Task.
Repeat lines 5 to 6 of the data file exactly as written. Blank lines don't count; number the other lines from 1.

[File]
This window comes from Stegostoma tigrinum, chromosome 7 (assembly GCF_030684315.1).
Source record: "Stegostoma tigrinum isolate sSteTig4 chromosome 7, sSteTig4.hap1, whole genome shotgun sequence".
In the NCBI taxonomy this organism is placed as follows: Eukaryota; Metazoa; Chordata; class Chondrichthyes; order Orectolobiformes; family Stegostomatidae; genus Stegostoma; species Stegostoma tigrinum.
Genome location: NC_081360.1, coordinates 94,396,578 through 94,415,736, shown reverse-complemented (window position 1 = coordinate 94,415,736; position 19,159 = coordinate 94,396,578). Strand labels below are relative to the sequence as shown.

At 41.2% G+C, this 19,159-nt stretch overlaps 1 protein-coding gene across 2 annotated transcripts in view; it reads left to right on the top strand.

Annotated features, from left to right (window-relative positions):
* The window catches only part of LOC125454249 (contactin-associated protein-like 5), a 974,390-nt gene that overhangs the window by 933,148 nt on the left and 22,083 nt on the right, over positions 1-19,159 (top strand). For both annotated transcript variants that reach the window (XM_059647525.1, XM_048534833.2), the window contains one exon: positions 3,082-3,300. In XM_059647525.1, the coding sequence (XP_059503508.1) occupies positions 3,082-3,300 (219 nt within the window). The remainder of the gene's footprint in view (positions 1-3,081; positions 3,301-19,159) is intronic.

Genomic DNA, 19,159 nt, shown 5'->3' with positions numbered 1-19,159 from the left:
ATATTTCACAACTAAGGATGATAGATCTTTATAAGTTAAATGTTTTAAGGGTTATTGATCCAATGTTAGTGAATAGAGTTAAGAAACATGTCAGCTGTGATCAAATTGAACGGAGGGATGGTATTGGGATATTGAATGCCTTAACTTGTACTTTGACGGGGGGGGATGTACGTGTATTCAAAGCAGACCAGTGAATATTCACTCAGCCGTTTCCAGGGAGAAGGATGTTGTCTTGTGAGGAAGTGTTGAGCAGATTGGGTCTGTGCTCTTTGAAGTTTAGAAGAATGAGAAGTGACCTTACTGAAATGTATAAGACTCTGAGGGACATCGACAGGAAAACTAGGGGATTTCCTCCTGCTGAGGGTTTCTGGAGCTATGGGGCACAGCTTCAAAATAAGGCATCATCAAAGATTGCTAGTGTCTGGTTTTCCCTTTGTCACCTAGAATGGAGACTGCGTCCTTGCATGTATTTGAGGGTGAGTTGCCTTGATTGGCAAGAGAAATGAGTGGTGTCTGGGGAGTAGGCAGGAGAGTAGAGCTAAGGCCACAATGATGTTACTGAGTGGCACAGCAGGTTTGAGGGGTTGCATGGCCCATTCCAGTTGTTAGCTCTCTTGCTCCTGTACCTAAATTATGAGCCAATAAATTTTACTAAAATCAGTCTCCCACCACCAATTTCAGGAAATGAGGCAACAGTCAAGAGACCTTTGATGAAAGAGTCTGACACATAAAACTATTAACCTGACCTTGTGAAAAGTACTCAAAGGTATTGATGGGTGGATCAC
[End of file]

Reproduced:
At 41.2% G+C, this 19,159-nt stretch overlaps 1 protein-coding gene across 2 annotated transcripts in view; it reads left to right on the top strand.

Annotated features, from left to right (window-relative positions):